Driverless Machines Rolling in 2019

In 2019, three significant technologies are making noise on U.S. farms. ( Farm Journal )

Without exaggeration, every facet of agriculture is affected at some level by automation. In 2019, three significant technologies are making noise on U.S. farms. To learn more and watch each of these autonomous machines in action, visit

Connect the DOT: Plug-and-Play Implements

DOT is “exceptionally simple” to connect to equipment, according to Leah Olson, CEO of Dot Technology Corp and SeedMaster Manufacturing (sister companies sharing DOT ownership): “The U-shape platform approaches an implement, picks it up and locks it in place.”

Reaching up to 12 mph, DOT is powered by a 173-hp Cummins diesel engine, which drives a hydrostatic pump for each wheel and a fifth for implement operation. The driverless machine operates according to GPS coordinates approved by the farmer or a hand-held remote. Because of government regulations, Olson says operators are advised to stay within sight of the DOT machine this year.

For spring 2019, compatible implements include a 30' SeedMaster drill, a 120'-boom Pattison Connect sprayer and a SeedMaster grain cart.

Full Automation: Grain Cart Summons on Command

Smart Ag develops autonomous solutions for row crop agriculture, and the Ames-based company’s latest innovation is AutoCart. The AutoCart kit includes hardware, wire harnessing and sensors—machine learning intended for simple setup and operation.

“Total installation by a dealer can be completed in less than eight hours, and once installed, you just run the AutoCart app on your tablet. There are only a couple of functions, and it’s very easy,” explains Colin Hurd, founder and CEO of Smart Ag.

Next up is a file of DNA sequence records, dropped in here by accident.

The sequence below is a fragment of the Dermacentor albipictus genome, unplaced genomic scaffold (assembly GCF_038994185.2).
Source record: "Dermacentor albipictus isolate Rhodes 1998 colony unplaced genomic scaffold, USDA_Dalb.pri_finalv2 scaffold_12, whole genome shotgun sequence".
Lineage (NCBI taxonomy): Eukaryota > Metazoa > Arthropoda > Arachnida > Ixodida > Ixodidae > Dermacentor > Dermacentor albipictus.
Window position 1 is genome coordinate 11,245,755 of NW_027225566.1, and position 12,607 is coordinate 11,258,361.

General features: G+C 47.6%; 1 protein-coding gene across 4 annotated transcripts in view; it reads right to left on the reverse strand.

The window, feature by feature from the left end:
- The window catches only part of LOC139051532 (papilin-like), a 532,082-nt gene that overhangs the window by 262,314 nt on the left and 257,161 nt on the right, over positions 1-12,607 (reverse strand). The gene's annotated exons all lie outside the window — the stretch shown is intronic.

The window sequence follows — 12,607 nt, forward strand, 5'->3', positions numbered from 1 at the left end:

Type in a destination on a field map, drop a pin and the tractor heads for the destination. When the combine is full, request synchronization and the tractor drives alongside, allowing for unloading. “The biggest value is to have a grain cart when you need it, because so many farms struggle to find seasonal labor to do jobs well,” Hurd says.

A Core Solution: Automated Soil Sampling Skid Steer

In 2013, Troy Fiechter was tired of spending $75 per acre on soil fertility on his Indiana farm, prior to nitrogen application, and getting sketchy results. Relying on an ag engineering background, he turned a skid steer into SmartCore, an automated vehicle aimed at precision soil sampling, provided as a service, not sold as a product. “First, we made our machine drive itself to ensure location repeatability. We added an auger at 800 rpm with a cleaning collar to ensure soil is extracted at the precise depth, and developed onboard packaging and software to accommodate any farmer’s needs,” explains Fiechter, CEO of West Lafayette-based Rogo.

The SmartCore vehicle, which operates at a 500-acre capacity without stopping and can hold up to 200 samples, is available in Illinois, Indiana, Iowa and Ohio, with plans to expand into other Midwestern states.